First let me state a result of Kazdan and Warner

Let $M$ be a compact orientable two dimensional manifold. Let $f:M \rightarrow \mathbb{R}$ be a function that has the same sign as the Euler characteristic of $M$ at some point $p$. Then $M$ admits a Riemannian metric such that the Gaussian Curvature is equal to $f$.

I want to know if there is a combinatorial analogue of this statement. Namely, is the following statement true:

Let $M$ be a compact orientable two dimensional manifold. Let $f:M \rightarrow \mathbb{R}$ be a function that is zero except at a finite set of points $p_1 \ldots p_n$. At one of those points, $f$ has the same sign as the Euler characteristic of $M$. Then does $M$ admit a triangulation with $p_1 \ldots p_n$ as vertices such that the ``Curvature'' at each of these points is same as $f$?

Here by curvature we mean the angle deficit from $2 \pi$. And the curvature of $M$ at any point that is not a vertex is defined to be zero.

I understand from the counter example Liviu gave that I have to relax my definition of triangulation. Let me explain the motivation for my question. What I was wondering is that can one hope to prove the Kazdan Warner theorem this way.... .....the basic idea is this.......given a smooth function $f$ that satisfies the Gauss Bonnet sign condition, construct a sequence of discrete functions $f_n$ (which are zero at all but finitely many points) that converge in some appropriate sense to $f$ (pointwise?) Then argue that the singular metrics $g_n$ converge in some sense to the desired solution. Is there any chance such an approach can be made precise? To start with one can just ask for solutions in a ``weak'' sense.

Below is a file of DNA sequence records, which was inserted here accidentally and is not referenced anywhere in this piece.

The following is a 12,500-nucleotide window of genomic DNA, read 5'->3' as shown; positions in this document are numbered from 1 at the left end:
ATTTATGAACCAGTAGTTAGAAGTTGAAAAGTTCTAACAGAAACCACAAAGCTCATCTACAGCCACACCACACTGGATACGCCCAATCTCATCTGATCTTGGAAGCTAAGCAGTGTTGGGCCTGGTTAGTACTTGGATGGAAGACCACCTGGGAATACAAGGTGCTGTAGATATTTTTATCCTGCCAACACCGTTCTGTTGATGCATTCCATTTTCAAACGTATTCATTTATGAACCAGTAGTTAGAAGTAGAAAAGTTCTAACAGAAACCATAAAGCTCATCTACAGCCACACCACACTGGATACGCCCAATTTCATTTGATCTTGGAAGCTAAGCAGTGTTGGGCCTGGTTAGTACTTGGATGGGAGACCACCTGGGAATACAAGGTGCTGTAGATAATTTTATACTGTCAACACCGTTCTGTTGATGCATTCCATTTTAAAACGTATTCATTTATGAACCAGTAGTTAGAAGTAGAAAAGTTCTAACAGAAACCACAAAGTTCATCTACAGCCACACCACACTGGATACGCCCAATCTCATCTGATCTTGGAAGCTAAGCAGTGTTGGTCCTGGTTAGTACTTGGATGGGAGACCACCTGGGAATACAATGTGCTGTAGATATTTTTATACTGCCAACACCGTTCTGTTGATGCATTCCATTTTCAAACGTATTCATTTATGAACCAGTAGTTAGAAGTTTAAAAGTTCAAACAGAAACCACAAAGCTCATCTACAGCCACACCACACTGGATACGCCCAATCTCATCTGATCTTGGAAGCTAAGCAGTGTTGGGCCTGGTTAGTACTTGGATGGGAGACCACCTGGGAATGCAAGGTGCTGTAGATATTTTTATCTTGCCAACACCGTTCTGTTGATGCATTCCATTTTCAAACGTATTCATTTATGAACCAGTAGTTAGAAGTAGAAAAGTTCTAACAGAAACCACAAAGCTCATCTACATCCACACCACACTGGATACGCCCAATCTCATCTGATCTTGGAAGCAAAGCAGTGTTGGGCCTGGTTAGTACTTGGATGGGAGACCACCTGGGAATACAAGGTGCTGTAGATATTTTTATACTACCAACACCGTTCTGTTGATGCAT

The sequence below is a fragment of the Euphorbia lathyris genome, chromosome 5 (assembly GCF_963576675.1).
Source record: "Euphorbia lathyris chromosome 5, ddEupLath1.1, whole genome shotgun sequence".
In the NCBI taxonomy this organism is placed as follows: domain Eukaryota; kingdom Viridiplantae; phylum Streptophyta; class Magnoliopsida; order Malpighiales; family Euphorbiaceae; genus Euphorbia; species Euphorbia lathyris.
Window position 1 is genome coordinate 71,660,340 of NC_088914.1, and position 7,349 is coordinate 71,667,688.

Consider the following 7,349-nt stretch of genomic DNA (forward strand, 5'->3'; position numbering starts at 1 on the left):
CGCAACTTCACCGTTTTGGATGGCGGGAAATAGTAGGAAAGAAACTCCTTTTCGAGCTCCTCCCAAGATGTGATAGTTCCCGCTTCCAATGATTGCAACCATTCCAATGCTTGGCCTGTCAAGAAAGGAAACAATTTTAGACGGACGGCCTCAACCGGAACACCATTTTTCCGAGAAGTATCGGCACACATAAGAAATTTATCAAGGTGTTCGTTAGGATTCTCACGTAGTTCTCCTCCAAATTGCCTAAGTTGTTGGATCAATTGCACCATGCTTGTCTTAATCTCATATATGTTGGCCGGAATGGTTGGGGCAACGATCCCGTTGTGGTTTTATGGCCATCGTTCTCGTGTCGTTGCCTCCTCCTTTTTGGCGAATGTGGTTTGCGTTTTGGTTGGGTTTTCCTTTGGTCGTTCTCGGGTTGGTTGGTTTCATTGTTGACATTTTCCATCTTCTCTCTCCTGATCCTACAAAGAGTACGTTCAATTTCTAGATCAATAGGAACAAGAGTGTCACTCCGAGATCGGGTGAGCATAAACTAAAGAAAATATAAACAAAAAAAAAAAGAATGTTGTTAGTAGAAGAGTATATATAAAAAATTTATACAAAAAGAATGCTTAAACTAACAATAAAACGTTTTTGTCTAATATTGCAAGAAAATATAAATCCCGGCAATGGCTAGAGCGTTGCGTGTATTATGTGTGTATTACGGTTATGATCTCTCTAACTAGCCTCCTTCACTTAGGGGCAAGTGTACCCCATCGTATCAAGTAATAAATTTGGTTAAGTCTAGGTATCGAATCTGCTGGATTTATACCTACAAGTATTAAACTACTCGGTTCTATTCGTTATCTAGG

Another question I have is......are there any questions in geometric analysis...particularly questions of this nature ``find a metric satisfying some condition'' where such an approach actually works.......ie first solve a
discretized version of the problem and then show that the desired solution is in some sense an appropriate limit?